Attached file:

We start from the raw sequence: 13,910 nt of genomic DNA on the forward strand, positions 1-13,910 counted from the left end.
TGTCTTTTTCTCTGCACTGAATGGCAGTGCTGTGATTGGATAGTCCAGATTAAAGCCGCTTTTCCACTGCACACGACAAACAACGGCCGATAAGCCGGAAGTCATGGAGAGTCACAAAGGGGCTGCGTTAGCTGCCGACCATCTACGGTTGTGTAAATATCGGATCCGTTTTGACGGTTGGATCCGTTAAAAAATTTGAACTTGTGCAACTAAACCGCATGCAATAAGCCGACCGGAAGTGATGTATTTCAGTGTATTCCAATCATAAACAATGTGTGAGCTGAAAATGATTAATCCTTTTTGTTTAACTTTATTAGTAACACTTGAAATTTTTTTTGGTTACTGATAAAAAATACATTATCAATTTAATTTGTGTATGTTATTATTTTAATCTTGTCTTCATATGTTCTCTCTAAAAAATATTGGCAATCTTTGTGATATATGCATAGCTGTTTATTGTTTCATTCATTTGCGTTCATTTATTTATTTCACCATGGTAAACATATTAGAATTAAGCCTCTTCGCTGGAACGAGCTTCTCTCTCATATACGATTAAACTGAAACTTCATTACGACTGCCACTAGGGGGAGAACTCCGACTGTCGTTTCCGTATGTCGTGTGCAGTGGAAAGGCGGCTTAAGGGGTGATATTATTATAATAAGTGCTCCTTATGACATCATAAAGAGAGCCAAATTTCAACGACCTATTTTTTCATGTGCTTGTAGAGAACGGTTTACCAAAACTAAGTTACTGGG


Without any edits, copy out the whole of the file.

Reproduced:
We start from the raw sequence: 13,910 nt of genomic DNA on the forward strand, positions 1-13,910 counted from the left end.
TGTCTTTTTCTCTGCACTGAATGGCAGTGCTGTGATTGGATAGTCCAGATTAAAGCCGCTTTTCCACTGCACACGACAAACAACGGCCGATAAGCCGGAAGTCATGGAGAGTCACAAAGGGGCTGCGTTAGCTGCCGACCATCTACGGTTGTGTAAATATCGGATCCGTTTTGACGGTTGGATCCGTTAAAAAATTTGAACTTGTGCAACTAAACCGCATGCAATAAGCCGACCGGAAGTGATGTATTTCAGTGTATTCCAATCATAAACAATGTGTGAGCTGAAAATGATTAATCCTTTTTGTTTAACTTTATTAGTAACACTTGAAATTTTTTTTGGTTACTGATAAAAAATACATTATCAATTTAATTTGTGTATGTTATTATTTTAATCTTGTCTTCATATGTTCTCTCTAAAAAATATTGGCAATCTTTGTGATATATGCATAGCTGTTTATTGTTTCATTCATTTGCGTTCATTTATTTATTTCACCATGGTAAACATATTAGAATTAAGCCTCTTCGCTGGAACGAGCTTCTCTCTCATATACGATTAAACTGAAACTTCATTACGACTGCCACTAGGGGGAGAACTCCGACTGTCGTTTCCGTATGTCGTGTGCAGTGGAAAGGCGGCTTAAGGGGTGATATTATTATAATAAGTGCTCCTTATGACATCATAAAGAGAGCCAAATTTCAACGACCTATTTTTTCATGTGCTTGTAGAGAACGGTTTACCAAAACTAAGTTACTGGG